Our films, their films
|James Stewart and Grace Kelly in Rear Window|
Choosing Satyajit Ray’s favourite Hollywood films has been a long and laborious task for US critic Peter Rainer and filmmaker Sandip Ray. Seven films were shortlisted from a bunch of 20 for a first-time screening at the 14th Calcutta Film Festival. “These are films that have not only influenced Ray but also ones that he liked to watch. Some of the films have never been screened in India, like Jean Renoir’s The Southerner,” said Rainer, who came across the Hollywood names in Ray’s book Our Films Their Films and Bert Cardullo’s Satyajit Ray Interviews.
Rainer takes t2 through Ray’s Hollywood favourites...
Jean Renoir’s The Southerner
I think French filmmakers influenced Ray more than anyone else. He was greatly influenced by Vittorio De Sica’s The Bicycle Thief (US release), which was made with low-cost equipment and rough production, something Ray wanted to do as a filmmaker too. The Southerner is undoubtedly his most favourite Hollywood film. It has influenced him in many ways. He appreciated the lyrical aspect of the film and the appreciation of nature in it, something he used later in the Apu Trilogy. Years later, when Renoir shot The River in Calcutta, they would meet in the weekends on location of The River. Renoir influenced him to make Pather Panchali.
Alfred Hitchcock’s Rear Window
Ray was a strong admirer of Hitchcock though he felt Hitchcock was a great entertainer and not a great artiste like him. The link between the two is that they loved to tell stories through visuals. Hitchcock was his antithesis as his films were more like mousetraps. Hitchcock was all done once he was on the sets of his films. Ray worked in a different manner.
Sam Wood’s The Night at the Opera
Ray could connect instantly to this Sam Wood film. Wood, too, appreciated anything that Ray did as a filmmaker. The Night at the Opera is one of those films that he liked watching. Ray saw the film for the first time in London, along with The Bicycle Thief. He called The Night at the Opera his “desert island film”! He said he would carry the film with him if he was ever deserted on an island.
Billy Wilder’s Double Indemnity
Ray was a great admirer of Wilder’s films. Double Indemnity is a dark, cynical film, which topped his list of favourites. When Ray got his Oscar he had written a letter to Wilder.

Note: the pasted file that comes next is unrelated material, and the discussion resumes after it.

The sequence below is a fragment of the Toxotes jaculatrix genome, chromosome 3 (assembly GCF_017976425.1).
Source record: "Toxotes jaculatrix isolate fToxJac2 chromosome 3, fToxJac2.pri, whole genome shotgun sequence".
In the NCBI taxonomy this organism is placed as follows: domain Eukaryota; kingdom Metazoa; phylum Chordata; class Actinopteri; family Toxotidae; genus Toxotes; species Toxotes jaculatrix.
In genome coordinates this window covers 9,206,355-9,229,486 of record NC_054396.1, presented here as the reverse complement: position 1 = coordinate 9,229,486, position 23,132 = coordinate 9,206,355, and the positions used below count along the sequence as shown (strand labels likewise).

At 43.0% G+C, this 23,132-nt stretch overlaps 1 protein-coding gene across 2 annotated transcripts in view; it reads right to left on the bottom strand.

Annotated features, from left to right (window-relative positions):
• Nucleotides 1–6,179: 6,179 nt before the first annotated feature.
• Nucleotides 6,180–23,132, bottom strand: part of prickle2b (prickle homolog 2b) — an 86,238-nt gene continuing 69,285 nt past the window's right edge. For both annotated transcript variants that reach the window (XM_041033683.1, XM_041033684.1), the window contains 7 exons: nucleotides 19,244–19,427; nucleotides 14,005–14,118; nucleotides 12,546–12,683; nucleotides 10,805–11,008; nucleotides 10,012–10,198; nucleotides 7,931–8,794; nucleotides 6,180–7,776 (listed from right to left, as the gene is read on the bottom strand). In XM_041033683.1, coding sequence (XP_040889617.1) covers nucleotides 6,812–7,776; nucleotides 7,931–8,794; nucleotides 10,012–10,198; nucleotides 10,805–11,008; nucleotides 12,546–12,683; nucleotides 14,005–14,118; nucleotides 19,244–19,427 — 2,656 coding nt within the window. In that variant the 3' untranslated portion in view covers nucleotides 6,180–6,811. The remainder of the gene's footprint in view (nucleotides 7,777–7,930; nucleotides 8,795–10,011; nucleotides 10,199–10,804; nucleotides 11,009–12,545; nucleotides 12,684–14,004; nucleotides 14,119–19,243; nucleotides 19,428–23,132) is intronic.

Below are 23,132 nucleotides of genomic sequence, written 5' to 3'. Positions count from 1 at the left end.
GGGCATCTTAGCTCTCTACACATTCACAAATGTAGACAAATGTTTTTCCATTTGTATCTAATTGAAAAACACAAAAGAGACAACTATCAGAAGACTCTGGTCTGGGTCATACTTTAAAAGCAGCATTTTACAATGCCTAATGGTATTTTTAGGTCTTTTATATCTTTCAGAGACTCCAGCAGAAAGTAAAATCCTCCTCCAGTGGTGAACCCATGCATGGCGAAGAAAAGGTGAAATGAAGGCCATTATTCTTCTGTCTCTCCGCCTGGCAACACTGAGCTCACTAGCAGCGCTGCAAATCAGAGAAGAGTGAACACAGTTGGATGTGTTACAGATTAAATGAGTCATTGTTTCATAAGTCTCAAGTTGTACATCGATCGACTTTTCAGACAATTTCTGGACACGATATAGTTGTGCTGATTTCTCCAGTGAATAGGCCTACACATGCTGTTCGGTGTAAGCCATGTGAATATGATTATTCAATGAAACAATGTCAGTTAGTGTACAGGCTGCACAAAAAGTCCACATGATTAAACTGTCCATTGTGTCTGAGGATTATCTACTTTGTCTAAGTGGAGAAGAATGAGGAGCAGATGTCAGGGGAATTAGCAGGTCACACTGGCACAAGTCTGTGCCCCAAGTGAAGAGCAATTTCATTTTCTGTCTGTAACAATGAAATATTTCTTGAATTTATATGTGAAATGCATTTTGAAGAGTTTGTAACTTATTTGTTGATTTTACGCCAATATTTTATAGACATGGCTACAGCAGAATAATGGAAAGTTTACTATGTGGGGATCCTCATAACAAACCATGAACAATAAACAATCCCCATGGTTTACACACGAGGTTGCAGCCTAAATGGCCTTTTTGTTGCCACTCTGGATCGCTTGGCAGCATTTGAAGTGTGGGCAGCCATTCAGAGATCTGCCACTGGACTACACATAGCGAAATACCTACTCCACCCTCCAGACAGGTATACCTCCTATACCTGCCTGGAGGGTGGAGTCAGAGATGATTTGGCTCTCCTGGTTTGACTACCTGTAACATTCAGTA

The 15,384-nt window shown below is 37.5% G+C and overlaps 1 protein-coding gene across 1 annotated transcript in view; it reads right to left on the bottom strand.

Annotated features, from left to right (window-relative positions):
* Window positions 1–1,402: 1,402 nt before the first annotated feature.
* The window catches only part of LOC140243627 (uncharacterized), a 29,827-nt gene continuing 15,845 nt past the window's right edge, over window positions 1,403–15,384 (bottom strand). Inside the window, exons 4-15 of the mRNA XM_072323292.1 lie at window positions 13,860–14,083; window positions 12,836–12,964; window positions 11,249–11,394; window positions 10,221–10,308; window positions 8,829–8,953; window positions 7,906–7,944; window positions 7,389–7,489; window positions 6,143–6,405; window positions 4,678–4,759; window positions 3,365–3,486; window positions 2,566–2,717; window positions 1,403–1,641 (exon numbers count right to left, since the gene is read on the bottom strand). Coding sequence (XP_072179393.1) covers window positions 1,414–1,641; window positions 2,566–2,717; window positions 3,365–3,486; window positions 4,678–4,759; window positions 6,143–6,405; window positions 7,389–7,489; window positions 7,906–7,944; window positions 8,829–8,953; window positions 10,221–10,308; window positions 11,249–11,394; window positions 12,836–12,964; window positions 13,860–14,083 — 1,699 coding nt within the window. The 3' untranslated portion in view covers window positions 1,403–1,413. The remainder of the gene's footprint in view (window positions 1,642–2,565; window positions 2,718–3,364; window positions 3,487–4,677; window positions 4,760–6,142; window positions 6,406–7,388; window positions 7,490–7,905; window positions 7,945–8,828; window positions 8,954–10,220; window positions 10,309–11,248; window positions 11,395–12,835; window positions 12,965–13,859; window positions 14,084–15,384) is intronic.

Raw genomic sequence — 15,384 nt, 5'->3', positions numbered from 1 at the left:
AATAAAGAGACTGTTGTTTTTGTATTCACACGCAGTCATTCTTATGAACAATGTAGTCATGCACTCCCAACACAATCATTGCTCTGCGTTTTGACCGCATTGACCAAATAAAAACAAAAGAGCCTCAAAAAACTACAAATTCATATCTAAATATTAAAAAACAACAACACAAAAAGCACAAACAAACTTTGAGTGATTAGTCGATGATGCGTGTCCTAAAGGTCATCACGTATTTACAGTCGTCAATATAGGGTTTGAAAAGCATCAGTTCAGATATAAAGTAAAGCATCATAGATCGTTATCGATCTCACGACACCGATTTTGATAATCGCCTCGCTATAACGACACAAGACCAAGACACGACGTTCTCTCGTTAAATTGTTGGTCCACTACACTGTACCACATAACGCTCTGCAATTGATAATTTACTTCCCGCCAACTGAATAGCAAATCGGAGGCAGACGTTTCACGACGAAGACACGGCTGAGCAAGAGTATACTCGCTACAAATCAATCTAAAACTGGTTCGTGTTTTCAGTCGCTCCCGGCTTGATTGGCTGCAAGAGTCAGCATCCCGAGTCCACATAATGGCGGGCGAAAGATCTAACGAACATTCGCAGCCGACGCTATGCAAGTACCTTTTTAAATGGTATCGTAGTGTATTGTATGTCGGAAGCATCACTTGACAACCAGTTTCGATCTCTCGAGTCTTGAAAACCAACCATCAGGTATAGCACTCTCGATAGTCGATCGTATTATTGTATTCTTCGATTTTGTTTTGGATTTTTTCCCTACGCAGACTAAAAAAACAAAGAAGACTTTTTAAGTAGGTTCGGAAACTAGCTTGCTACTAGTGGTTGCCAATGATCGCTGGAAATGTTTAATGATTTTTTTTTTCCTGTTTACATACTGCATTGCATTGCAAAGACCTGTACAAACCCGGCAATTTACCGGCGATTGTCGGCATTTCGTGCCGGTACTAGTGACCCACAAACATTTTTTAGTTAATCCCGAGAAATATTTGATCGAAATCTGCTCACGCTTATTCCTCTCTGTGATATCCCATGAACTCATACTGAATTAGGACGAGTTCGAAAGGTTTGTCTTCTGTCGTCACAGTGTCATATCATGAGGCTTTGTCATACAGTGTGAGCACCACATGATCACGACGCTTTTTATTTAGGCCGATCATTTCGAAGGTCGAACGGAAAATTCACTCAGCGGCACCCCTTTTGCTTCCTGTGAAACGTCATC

Orson Welles’s Citizen Kane
This is one film that has influenced every filmmaker. Made in 1941, Citizen Kane was released in India too but Ray couldn’t watch the film in the theatres due to his illness, which he greatly rued.
Ernst Lubitsch’s Trouble in Paradise
This was a favourite because it’s a very stylish comedy. He enjoyed watching it.
John Huston’s The Maltese Falcon
Huston and Ray were friends. Huston had great respect for Pather Panchali....
We were also keen on bringing Charlie Chaplin’s Gold Rush and a few John Ford films but we were told that Indians have watched Chaplin’s films on television. Ford’s films had copyright problems.
HOW RAY CLASSICS ARE RESTORED
Josef Lindner developed a liking for Satyajit Ray’s films when he first restored Seemabaddha in 1998. There has been no looking back since.
The famed archivist with the Academy of Motion Pictures Arts & Science has fished out and restored several Ray films, from Abhijaan to Parash Pathar, Manihara to the controversial documentary Sikkim.
All the films brought their own share of trouble, but the two that made it particularly difficult for Lindner were Abhijaan and Parash Pathar.
“We found the films with vinegar syndrome. It’s a technical term we use for films when they smell of vinegar. We got the negatives in a shrunken state. Four out of 10 reels of the original picture negative were destroyed because of the climatic changes in India,” he says.
Lindner acquired the master print of Parash Pathar from the US Library of Congress, the negative of Abhijaan from British Film Institute, Manihara from Germany and Kanchenjungha from Sweden. “We are directly in touch with the producers of his films. Sandip Ray and The Ray Society are our bigger sources,” he adds.
Having restored and preserved around 16 out of 37 Ray films, Lindner has now set his sights on Shatranj Ke Khilari, Kanchenjungha, Sonar Kella and the two short films, Inner Eye and Rabindranath Tagore.
“The Chess Player (Shatranj Ke Khilari) is in better condition. But the process would still be painstaking. The photochemical duplication is very difficult. Also because when we restore the films we give them archival texture, which has a life span of 500 years. It’s a good thing that none of the Ray’s films is lost,” he says.
Each Ray film has taken Lindner a year or more to restore and preserve. “The process of restoration is slow and long. First we acquire the damaged print, then we watch the film and find out what’s wrong in it. We go shot by shot, transfer the soundtrack to the original quality and then work in a specialised laboratory.”
The restoration budget is about US $ 50,000 for a black-and-white film, and US $ 100,000 for a colour print. Funds pour in from various organisations across the world. The Martin Scorsese Fund is pitching in for the restoration work of The Chess Player.